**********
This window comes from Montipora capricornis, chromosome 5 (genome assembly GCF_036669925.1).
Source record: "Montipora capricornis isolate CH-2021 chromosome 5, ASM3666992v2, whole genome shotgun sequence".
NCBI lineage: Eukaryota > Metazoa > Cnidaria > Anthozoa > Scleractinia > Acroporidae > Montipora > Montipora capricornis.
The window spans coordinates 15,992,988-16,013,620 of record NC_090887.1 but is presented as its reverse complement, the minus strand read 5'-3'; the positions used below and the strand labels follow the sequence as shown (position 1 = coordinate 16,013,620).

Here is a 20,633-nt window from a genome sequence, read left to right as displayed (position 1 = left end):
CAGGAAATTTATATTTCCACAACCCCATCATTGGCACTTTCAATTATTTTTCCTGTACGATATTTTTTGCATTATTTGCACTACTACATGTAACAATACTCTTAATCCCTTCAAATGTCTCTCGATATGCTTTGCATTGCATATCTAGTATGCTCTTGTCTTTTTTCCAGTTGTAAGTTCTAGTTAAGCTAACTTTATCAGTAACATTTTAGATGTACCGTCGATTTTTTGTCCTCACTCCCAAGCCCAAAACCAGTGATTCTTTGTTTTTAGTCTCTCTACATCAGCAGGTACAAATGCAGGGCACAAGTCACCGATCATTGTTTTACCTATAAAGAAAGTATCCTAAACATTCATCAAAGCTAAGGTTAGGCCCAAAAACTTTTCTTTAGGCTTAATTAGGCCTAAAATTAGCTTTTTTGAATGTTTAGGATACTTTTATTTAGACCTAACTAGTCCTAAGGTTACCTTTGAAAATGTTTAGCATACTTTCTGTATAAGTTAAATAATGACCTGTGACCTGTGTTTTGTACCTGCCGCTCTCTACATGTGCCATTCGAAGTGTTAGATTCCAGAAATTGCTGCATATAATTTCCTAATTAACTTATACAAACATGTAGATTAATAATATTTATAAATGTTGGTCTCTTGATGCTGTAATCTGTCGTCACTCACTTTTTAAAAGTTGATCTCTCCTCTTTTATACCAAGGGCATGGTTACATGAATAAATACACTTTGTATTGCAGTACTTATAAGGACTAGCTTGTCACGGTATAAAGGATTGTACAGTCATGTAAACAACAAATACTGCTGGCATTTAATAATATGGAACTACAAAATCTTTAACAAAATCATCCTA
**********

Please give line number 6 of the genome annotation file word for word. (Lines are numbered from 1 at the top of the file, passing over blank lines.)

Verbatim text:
CAGGAAATTTATATTTCCACAACCCCATCATTGGCACTTTCAATTATTTTTCCTGTACGATATTTTTTGCATTATTTGCACTACTACATGTAACAATACTCTTAATCCCTTCAAATGTCTCTCGATATGCTTTGCATTGCATATCTAGTATGCTCTTGTCTTTTTTCCAGTTGTAAGTTCTAGTTAAGCTAACTTTATCAGTAACATTTTAGATGTACCGTCGATTTTTTGTCCTCACTCCCAAGCCCAAAACCAGTGATTCTTTGTTTTTAGTCTCTCTACATCAGCAGGTACAAATGCAGGGCACAAGTCACCGATCATTGTTTTACCTATAAAGAAAGTATCCTAAACATTCATCAAAGCTAAGGTTAGGCCCAAAAACTTTTCTTTAGGCTTAATTAGGCCTAAAATTAGCTTTTTTGAATGTTTAGGATACTTTTATTTAGACCTAACTAGTCCTAAGGTTACCTTTGAAAATGTTTAGCATACTTTCTGTATAAGTTAAATAATGACCTGTGACCTGTGTTTTGTACCTGCCGCTCTCTACATGTGCCATTCGAAGTGTTAGATTCCAGAAATTGCTGCATATAATTTCCTAATTAACTTATACAAACATGTAGATTAATAATATTTATAAATGTTGGTCTCTTGATGCTGTAATCTGTCGTCACTCACTTTTTAAAAGTTGATCTCTCCTCTTTTATACCAAGGGCATGGTTACATGAATAAATACACTTTGTATTGCAGTACTTATAAGGACTAGCTTGTCACGGTATAAAGGATTGTACAGTCATGTAAACAACAAATACTGCTGGCATTTAATAATATGGAACTACAAAATCTTTAACAAAATCATCCTA